College Freshman Failure with ADD

College Freshman Failure with ADD
The Disastrous First Semester

You sent your child with Attention Deficit Disorder off to college with a shiny new wardrobe, lots of advice, and full of hope. When December rolled around, the totality of the fiasco hit you in the face. Your child made a shambles out of the first semester in college. Medication didn’t seem to help. The grades are in the dumpster. Anxiety and depression settled over your child like a quilt. Anger and sadness, the emotions of failure, mixed into a toxic psychic cocktail, crackle between the child and the parents. Your family will have about a month before the next semester starts. It’s time to look at the lessons that this experience presents and to plan for a more successful second semester.

Learning Lessons from Failure

Medication-If medication is ineffective, several reasons come to mind. The medication or dosage might not work as expected for the person. It is a good time for a medication check. If you do not have a competent psychiatrist to prescribe medication, find one. Ask other parents of kids with Attention Deficit Disorder. Find a psychiatrist who specializes in ADD and will work with your student to get the meds right. Sometimes, the medication is correct, but the student is not taking it as prescribed. In 17% of the college students taking medication, they sell their medications. They don’t see it as dealing drugs; rather, they are helping friends. Of course, the money doesn’t hurt them, either. These students need to know that there are severe penalties for this behavior. Their ADD medication needs to be the type that has no street value.

Medication is not the whole answer to assisting students with Attention Deficit Disorder. It helps to have therapy, too. Find a mental health professional, a psychologist or counselor, who is well-versed in working with people who have ADD. What can you do if the student refuses counselling? The parents need to seek professional advice for helping their student. There are times when the usual strategies that parents use do not work for kids who have ADD who are depressed and angry about failure. Professionals who work with students with Attention Deficit Disorder have techniques that parents can use. These approaches are often more effective than the strategies that the parents are currently using.

Academics-When a student has failed most, or all, of their classes, it is a devastating experience. There are many reasons that lead to the failure. Usually, the student has stopped going to class. Why? Many students are not used to the pace of the college classroom. They get lost and are embarrassed to ask for help or show people how adrift that they are. The student is overwhelmed by the classroom routine and the freedom of living away from the structure of the family.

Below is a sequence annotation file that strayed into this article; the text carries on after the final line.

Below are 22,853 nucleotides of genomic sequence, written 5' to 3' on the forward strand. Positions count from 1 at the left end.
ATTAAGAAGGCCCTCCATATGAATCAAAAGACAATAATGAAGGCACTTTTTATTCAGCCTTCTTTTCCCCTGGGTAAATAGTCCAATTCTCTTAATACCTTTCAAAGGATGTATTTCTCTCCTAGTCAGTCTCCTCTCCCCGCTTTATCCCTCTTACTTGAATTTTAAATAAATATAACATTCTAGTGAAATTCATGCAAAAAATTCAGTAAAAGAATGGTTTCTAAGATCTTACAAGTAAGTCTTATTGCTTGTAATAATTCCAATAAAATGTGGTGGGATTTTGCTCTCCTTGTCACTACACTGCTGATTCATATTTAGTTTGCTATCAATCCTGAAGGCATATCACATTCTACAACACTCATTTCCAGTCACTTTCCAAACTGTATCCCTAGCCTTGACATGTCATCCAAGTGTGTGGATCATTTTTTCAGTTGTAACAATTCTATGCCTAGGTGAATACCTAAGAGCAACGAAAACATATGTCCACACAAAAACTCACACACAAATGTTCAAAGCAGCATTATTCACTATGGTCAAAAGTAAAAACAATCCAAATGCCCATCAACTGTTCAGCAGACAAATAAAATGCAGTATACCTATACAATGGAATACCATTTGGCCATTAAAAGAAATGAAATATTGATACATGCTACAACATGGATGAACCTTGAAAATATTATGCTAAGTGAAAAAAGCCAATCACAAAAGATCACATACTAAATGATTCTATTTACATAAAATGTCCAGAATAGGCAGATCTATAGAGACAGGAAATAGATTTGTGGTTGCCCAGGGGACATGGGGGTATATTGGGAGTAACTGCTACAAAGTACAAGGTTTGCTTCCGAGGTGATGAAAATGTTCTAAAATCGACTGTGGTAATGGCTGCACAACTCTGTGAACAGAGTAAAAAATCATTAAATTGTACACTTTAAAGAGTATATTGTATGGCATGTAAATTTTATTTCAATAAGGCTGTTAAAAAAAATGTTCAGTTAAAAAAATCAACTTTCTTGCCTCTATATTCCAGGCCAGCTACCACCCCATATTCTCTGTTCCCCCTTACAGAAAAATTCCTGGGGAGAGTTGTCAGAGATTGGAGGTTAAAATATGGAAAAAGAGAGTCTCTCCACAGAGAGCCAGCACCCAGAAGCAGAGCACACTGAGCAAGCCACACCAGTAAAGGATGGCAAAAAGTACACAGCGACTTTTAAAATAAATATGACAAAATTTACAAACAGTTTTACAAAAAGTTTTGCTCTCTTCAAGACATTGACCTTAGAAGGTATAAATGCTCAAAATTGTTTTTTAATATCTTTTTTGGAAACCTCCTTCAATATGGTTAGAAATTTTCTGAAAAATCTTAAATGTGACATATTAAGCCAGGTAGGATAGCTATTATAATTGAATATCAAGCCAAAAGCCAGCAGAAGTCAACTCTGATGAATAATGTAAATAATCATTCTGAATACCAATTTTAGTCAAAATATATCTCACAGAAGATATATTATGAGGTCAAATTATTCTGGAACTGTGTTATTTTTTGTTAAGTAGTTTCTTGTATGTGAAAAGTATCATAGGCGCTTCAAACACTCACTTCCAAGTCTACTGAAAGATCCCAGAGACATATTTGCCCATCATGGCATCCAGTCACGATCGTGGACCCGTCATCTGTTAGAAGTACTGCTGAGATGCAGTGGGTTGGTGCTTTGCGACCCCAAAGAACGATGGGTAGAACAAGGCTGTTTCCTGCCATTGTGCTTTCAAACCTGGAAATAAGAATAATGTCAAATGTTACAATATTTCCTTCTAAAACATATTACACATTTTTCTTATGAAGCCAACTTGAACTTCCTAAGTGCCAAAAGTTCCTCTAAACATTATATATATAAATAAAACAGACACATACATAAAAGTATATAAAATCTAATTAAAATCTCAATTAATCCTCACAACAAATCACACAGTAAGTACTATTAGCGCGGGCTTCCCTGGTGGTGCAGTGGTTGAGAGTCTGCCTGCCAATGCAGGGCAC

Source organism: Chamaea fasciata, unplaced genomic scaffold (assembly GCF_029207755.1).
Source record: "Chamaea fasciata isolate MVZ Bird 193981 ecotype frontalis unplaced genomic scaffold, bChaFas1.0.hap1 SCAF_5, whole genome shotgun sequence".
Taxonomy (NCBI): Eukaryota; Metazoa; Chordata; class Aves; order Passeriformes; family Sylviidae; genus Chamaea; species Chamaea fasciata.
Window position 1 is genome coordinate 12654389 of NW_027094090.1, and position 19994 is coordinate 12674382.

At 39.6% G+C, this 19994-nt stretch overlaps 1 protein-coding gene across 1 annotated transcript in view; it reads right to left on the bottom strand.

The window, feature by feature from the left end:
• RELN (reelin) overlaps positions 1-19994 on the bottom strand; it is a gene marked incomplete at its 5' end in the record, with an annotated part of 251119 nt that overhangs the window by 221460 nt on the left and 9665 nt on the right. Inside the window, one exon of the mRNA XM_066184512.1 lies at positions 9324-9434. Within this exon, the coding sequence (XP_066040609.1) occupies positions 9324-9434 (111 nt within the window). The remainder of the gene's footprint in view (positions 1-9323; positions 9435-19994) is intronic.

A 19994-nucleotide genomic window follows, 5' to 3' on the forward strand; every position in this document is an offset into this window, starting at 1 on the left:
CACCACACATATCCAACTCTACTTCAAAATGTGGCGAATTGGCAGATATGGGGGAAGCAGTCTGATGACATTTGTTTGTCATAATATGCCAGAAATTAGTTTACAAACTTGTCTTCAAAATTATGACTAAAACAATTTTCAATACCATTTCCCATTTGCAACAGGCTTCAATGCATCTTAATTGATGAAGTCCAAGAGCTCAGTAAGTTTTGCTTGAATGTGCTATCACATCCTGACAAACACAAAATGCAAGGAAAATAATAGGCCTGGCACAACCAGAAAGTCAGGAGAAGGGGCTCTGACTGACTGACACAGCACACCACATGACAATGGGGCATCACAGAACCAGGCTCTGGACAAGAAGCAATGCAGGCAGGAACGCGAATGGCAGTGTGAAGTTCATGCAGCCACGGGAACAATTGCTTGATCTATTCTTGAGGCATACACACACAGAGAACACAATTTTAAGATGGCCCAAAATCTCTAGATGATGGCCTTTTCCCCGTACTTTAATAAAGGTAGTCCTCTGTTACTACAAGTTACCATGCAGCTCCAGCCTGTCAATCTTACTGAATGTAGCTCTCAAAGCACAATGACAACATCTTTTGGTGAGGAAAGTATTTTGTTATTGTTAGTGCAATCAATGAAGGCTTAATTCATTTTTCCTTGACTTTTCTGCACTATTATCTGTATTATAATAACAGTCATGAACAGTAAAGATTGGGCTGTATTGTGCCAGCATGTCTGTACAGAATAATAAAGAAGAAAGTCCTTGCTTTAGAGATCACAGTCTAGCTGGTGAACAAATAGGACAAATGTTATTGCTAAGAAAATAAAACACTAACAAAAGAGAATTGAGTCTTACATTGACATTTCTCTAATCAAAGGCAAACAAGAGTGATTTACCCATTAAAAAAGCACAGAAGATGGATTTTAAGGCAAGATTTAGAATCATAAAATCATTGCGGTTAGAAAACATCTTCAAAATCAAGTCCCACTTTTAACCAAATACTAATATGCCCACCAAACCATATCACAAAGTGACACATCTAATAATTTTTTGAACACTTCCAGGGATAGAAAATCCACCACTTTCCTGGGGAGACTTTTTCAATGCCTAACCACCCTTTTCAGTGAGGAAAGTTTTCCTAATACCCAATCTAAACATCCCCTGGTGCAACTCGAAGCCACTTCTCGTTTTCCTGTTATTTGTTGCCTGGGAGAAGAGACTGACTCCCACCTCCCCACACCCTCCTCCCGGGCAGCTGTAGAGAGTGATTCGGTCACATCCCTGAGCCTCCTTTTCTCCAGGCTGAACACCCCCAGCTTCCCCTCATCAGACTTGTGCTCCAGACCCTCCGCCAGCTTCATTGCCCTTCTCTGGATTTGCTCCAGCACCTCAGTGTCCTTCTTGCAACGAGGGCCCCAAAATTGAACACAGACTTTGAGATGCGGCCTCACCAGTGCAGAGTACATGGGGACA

Planning for Success

Put the pieces of the puzzle together to find college success with Attention Deficit Disorder. Make sure that you have the medication piece right. Implement counseling or therapy for the student and the family. Plan the class schedule carefully; do not overextend the student academically. Have the student sit in the front of each class to focus attention on the instruction. Organize the books and materials. Develop a study schedule for each class. Have a tutoring plan, in case the student gets lost in the curriculum. Engage a responsible person to check in on the student on a daily basis. If the semester is going well, and the student is showing success, fade the support slowly, to every other day, and then to one time a week.

Finding success from academic failure never happens from a student “learning a lesson” or “pulling himself up by his bootstraps.” Success comes from analyzing where the college experience broke down in the first place. Then, address each of the problems with a piece of a coordinated plan. That is how to find college success after the lessons of failure; it takes a workable plan and working that plan.


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You Should Also Read:
College Freshman Problems and ADD
College Students Misusing ADD Drugs
Planning for College with ADD

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Content copyright © 2019 by Connie Mistler Davidson. All rights reserved.
This content was written by Connie Mistler Davidson. If you wish to use this content in any manner, you need written permission. Contact Connie Mistler Davidson for details.